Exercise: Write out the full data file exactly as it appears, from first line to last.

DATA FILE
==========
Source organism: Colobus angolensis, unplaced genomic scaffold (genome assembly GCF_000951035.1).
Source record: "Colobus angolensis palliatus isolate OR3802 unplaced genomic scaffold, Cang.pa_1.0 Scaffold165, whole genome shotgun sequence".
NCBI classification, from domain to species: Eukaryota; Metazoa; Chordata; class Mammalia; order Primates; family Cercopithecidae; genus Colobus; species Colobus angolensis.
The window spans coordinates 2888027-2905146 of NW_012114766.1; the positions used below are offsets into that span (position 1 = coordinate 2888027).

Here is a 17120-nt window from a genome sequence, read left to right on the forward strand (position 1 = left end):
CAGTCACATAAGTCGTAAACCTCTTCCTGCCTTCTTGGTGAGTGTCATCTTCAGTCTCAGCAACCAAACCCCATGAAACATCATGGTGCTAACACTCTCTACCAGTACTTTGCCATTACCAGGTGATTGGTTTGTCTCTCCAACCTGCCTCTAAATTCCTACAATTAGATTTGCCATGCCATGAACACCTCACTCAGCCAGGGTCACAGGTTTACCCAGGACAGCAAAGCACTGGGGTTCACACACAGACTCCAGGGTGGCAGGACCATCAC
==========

Source organism: Colobus angolensis, unplaced genomic scaffold (genome assembly GCF_000951035.1).
Source record: "Colobus angolensis palliatus isolate OR3802 unplaced genomic scaffold, Cang.pa_1.0 Scaffold165, whole genome shotgun sequence".
NCBI classification, from domain to species: Eukaryota; Metazoa; Chordata; class Mammalia; order Primates; family Cercopithecidae; genus Colobus; species Colobus angolensis.
The window spans coordinates 2888027-2905146 of NW_012114766.1; the positions used below are offsets into that span (position 1 = coordinate 2888027).

Here is a 17120-nt window from a genome sequence, read left to right on the forward strand (position 1 = left end):
CAGTCACATAAGTCGTAAACCTCTTCCTGCCTTCTTGGTGAGTGTCATCTTCAGTCTCAGCAACCAAACCCCATGAAACATCATGGTGCTAACACTCTCTACCAGTACTTTGCCATTACCAGGTGATTGGTTTGTCTCTCCAACCTGCCTCTAAATTCCTACAATTAGATTTGCCATGCCATGAACACCTCACTCAGCCAGGGTCACAGGTTTACCCAGGACAGCAAAGCACTGGGGTTCACACACAGACTCCAGGGTGGCAGGACCATCAC